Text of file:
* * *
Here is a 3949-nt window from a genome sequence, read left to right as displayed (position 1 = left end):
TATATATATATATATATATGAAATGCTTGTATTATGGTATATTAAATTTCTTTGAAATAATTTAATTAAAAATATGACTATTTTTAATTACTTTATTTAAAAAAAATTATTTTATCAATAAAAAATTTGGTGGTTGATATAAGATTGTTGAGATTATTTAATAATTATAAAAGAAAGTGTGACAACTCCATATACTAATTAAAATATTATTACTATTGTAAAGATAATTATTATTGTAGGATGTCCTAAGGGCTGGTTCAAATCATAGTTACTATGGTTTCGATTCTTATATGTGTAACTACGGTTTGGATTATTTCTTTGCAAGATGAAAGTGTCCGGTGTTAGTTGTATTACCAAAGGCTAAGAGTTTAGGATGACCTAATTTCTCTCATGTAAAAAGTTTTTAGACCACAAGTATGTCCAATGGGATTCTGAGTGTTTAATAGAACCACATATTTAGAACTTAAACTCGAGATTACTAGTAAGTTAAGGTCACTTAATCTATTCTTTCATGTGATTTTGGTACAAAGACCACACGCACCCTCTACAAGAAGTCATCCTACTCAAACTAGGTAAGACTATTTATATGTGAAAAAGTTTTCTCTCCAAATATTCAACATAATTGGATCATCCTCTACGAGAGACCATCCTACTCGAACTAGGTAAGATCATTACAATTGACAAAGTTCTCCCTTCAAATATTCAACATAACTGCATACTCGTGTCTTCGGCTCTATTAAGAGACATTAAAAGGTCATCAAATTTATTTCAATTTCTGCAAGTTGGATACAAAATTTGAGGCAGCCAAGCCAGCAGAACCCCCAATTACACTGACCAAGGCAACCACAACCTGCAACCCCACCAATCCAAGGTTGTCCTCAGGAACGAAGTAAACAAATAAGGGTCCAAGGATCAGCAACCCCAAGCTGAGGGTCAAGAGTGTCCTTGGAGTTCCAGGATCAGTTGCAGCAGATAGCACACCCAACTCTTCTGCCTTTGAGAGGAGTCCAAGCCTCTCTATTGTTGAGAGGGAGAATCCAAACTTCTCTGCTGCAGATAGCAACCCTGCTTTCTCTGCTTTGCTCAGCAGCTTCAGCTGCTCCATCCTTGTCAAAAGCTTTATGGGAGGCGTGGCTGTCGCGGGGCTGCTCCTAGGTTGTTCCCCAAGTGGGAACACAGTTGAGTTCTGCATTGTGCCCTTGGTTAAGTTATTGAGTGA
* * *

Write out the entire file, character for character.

Here is a 3949-nt window from a genome sequence, read left to right as displayed (position 1 = left end):
TATATATATATATATATATGAAATGCTTGTATTATGGTATATTAAATTTCTTTGAAATAATTTAATTAAAAATATGACTATTTTTAATTACTTTATTTAAAAAAAATTATTTTATCAATAAAAAATTTGGTGGTTGATATAAGATTGTTGAGATTATTTAATAATTATAAAAGAAAGTGTGACAACTCCATATACTAATTAAAATATTATTACTATTGTAAAGATAATTATTATTGTAGGATGTCCTAAGGGCTGGTTCAAATCATAGTTACTATGGTTTCGATTCTTATATGTGTAACTACGGTTTGGATTATTTCTTTGCAAGATGAAAGTGTCCGGTGTTAGTTGTATTACCAAAGGCTAAGAGTTTAGGATGACCTAATTTCTCTCATGTAAAAAGTTTTTAGACCACAAGTATGTCCAATGGGATTCTGAGTGTTTAATAGAACCACATATTTAGAACTTAAACTCGAGATTACTAGTAAGTTAAGGTCACTTAATCTATTCTTTCATGTGATTTTGGTACAAAGACCACACGCACCCTCTACAAGAAGTCATCCTACTCAAACTAGGTAAGACTATTTATATGTGAAAAAGTTTTCTCTCCAAATATTCAACATAATTGGATCATCCTCTACGAGAGACCATCCTACTCGAACTAGGTAAGATCATTACAATTGACAAAGTTCTCCCTTCAAATATTCAACATAACTGCATACTCGTGTCTTCGGCTCTATTAAGAGACATTAAAAGGTCATCAAATTTATTTCAATTTCTGCAAGTTGGATACAAAATTTGAGGCAGCCAAGCCAGCAGAACCCCCAATTACACTGACCAAGGCAACCACAACCTGCAACCCCACCAATCCAAGGTTGTCCTCAGGAACGAAGTAAACAAATAAGGGTCCAAGGATCAGCAACCCCAAGCTGAGGGTCAAGAGTGTCCTTGGAGTTCCAGGATCAGTTGCAGCAGATAGCACACCCAACTCTTCTGCCTTTGAGAGGAGTCCAAGCCTCTCTATTGTTGAGAGGGAGAATCCAAACTTCTCTGCTGCAGATAGCAACCCTGCTTTCTCTGCTTTGCTCAGCAGCTTCAGCTGCTCCATCCTTGTCAAAAGCTTTATGGGAGGCGTGGCTGTCGCGGGGCTGCTCCTAGGTTGTTCCCCAAGTGGGAACACAGTTGAGTTCTGCATTGTGCCCTTGGTTAAGTTATTGAGTGA